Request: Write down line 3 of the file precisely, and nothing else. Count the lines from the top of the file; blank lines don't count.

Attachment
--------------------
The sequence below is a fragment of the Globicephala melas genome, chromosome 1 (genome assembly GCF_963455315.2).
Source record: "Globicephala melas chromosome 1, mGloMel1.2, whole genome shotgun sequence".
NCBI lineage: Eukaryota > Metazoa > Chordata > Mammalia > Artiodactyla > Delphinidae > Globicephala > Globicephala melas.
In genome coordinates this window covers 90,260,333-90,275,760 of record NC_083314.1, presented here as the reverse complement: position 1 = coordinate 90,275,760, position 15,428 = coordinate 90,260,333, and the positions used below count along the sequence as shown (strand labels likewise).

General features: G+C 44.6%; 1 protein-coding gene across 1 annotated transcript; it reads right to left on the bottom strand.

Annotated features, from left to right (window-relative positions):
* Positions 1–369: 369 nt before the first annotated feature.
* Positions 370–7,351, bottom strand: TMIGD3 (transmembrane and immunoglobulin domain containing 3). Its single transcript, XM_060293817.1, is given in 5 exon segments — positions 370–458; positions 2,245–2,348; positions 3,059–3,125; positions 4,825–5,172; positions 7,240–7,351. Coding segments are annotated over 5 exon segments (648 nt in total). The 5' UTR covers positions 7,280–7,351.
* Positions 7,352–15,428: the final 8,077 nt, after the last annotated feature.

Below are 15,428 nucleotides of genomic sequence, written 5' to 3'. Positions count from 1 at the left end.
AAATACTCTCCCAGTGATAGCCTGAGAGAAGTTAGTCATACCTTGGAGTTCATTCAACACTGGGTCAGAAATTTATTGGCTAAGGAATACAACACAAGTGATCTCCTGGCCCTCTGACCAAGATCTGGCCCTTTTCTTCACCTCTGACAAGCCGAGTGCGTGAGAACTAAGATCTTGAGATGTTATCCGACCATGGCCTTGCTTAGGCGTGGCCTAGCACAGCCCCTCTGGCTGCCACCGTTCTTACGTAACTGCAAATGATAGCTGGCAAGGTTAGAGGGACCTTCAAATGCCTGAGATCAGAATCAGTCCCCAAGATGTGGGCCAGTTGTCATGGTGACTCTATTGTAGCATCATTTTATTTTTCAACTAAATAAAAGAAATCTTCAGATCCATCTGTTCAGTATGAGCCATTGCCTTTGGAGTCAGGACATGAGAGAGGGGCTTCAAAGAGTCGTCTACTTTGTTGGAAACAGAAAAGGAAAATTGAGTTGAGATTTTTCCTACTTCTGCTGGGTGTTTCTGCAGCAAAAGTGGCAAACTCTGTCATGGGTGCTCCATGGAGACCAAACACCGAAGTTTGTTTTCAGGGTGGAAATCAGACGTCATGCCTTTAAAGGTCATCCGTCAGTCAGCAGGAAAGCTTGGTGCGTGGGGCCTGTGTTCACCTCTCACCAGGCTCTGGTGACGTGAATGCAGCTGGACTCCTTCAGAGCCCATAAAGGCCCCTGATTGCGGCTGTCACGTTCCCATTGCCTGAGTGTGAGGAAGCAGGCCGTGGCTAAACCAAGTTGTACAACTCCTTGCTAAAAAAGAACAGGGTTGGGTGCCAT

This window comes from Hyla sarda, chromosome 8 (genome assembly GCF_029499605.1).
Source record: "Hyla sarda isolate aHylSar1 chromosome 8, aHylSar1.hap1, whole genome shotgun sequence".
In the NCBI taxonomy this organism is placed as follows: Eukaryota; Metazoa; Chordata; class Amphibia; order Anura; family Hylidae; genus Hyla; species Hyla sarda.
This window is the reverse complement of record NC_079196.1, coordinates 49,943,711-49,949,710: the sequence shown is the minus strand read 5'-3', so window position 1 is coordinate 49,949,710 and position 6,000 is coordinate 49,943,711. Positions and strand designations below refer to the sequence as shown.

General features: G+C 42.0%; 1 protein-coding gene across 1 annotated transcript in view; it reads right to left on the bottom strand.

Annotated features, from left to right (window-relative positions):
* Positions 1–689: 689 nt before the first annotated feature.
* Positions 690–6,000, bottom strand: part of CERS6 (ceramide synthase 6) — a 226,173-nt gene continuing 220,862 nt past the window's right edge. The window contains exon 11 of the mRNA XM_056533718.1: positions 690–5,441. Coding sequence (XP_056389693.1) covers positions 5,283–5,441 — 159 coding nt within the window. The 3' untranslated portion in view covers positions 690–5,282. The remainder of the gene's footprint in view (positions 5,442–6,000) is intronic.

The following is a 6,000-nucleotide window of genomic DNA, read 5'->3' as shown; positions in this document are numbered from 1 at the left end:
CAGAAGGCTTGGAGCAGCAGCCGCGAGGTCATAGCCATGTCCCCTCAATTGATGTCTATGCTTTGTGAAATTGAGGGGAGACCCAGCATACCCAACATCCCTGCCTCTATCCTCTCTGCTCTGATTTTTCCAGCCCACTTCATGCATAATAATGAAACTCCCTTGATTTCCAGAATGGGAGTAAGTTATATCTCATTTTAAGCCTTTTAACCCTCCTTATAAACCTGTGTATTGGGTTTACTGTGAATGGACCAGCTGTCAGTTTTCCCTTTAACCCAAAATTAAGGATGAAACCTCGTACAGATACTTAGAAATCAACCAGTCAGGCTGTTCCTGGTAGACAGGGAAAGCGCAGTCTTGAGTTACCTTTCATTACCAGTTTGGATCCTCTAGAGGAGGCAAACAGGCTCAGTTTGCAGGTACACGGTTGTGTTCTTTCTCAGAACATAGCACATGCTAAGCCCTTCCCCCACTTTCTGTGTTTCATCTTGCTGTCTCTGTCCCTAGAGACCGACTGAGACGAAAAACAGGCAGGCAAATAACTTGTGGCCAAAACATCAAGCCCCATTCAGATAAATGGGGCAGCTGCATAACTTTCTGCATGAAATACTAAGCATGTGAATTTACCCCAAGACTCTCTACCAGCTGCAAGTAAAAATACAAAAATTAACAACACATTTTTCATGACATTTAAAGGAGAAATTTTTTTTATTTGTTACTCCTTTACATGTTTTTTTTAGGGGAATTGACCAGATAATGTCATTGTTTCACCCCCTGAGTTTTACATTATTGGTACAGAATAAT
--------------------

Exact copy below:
NCBI lineage: Eukaryota > Metazoa > Chordata > Mammalia > Artiodactyla > Delphinidae > Globicephala > Globicephala melas.